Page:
What are you? – Candid and patience in street photography
At its core street photography is all about capturing candid scenes. Meaning no structured or posed images.
there are certainly some posed and staged images on social media. The important thing to remember with street photography that it needs to be truly candid to be considered street photography – your conscience will play an important role here!
There are two types of ‘street photographer’, commonly known as fishermen and hunters, a fisherman will find a scene that they are attracted to and wait for the right light or subject to appear. – they might even return on several occasions to the same spot for that specific image that they had pre-visualised.
A hunter on the other hand will have far less patience and constantly move around looking for interest. They will very often cover many miles and spend lots of hours walking around. I know both types of street photographer very well; it is interesting shooting with someone who has the opposite level of patience to you! Check out my recent vlog with fellow YouTuber Roman Fox, we clearly have very different levels of patience haha.
I consider myself more of a hunter as I lack patience greatly. I have several friends who have admitted to waiting hours for a potential image. I think there are huge rewards and a sense of achievement for both approaches. There are also arguments to suggest A strength in both approaches.
⁃ Patience is a huge attribute in street photography, the ability to see a potential composition and wait for the moment is key.
⁃ Most Street photographers will begin their street photography journey’s as ‘Hunters’ Initially you won’t know what it is your looking for; so you just keep wondering until something of interest presents itself.
I strongly advise you to wear comfortable clothes and prepare for bad weather if likely! I have walked several miles on many occasion whilst adopting the hunter technique.
Street photography isn’t meant to be easy nor is it meant to be a short-term hobby or interest. The ability to head out with your camera in any conditions anywhere in the world day or night and capture an interesting image means that street photography will always be part of your photographic journey. Once you begin to see candid and interesting scenes emerge in front of you, you will become very much addicted and drawn to natural and spontaneous imagery. This will take you on a journey for a very long time, presenting many interesting and candid opportunities along the way.
⁃ Being able to see interesting in an otherwise boring environment is a street photographers prerogative. You’ll soon appreciate what most people would just walk past.
Street photography is not about creating gallery-worthy images within a short period. The challenge a street photographer faces is the prospect of returning after several hours with the camera without a single image to show for it.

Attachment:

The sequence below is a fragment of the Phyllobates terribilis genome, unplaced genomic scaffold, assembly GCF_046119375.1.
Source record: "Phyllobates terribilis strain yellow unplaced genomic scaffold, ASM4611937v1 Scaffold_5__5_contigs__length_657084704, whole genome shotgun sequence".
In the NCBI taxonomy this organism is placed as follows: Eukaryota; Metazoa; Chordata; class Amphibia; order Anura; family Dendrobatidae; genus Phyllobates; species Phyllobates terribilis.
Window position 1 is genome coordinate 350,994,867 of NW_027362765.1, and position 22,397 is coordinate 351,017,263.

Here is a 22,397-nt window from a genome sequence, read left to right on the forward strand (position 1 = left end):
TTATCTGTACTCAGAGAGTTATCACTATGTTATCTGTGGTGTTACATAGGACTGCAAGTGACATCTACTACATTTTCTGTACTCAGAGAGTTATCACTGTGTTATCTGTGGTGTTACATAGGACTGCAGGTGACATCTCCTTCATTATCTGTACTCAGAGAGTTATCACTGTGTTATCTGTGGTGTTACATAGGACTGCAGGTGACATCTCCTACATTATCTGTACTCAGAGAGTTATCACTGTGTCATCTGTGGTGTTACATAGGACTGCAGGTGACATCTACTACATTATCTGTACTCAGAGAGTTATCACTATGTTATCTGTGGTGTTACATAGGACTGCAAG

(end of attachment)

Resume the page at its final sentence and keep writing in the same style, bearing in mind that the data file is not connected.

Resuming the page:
Do not worry if you feel that your first few attempts out on the street with your camera do not present any images of interest. It’s might be that you have a high standard of interest and are looking for something more than just a snapshot – The trick is to get out and enjoy the hunt as often as possible, each time developing your ability to see more and more, also sharpening your skills with your camera enabling you to capture that elusive seen once it emerges.
⁃ Returning to the same location at different times of the day and year can yield some very interesting results and act as a small project in itself
A common question I get is where to go. Street photography can be anywhere. From walking the dog to driving to work. Whether you have your camera with you or not, any public space can offer interesting and candid photo opportunities. Do not feel you need to head to your nearest capital city to pursue your new hobby – I’m sure you could do a whole project just walking around the car park of a busy shopping centre, or on your commute to work.
While I do feel it is important to maintain honesty with your Street photography. There have been a few times where on a one-to-one workshop with a client who was learning the basics of street photography, we have spotted an interesting and nicely lit scene, and after waiting for a while, I have decided to act as a passerby in the scene for the client to work on composition and pre-empting and visualising the image. While this is something I feel is technically cheating, I also standby the fact it offers a great opportunity to improve your composition and camera skills and look for problems in the scene when perhaps no one was to enter. you could practice with a friend and return to that location to capture the genuine candid unposed street photograph. – it’s all about learning and practice!
⁃ A huge tip is to carry a small pocketable camera with you on as many occasions as possible. Just by having your camera, you will be looking for opportunities. – The more you look the more you see!
I hope you find this blog post helpful.. we are all learning; this is the best part of photography. I hope to be able to share my experiences along my journey! Please check out F/8 Magazine for some very informative Street photography interviews and featured images..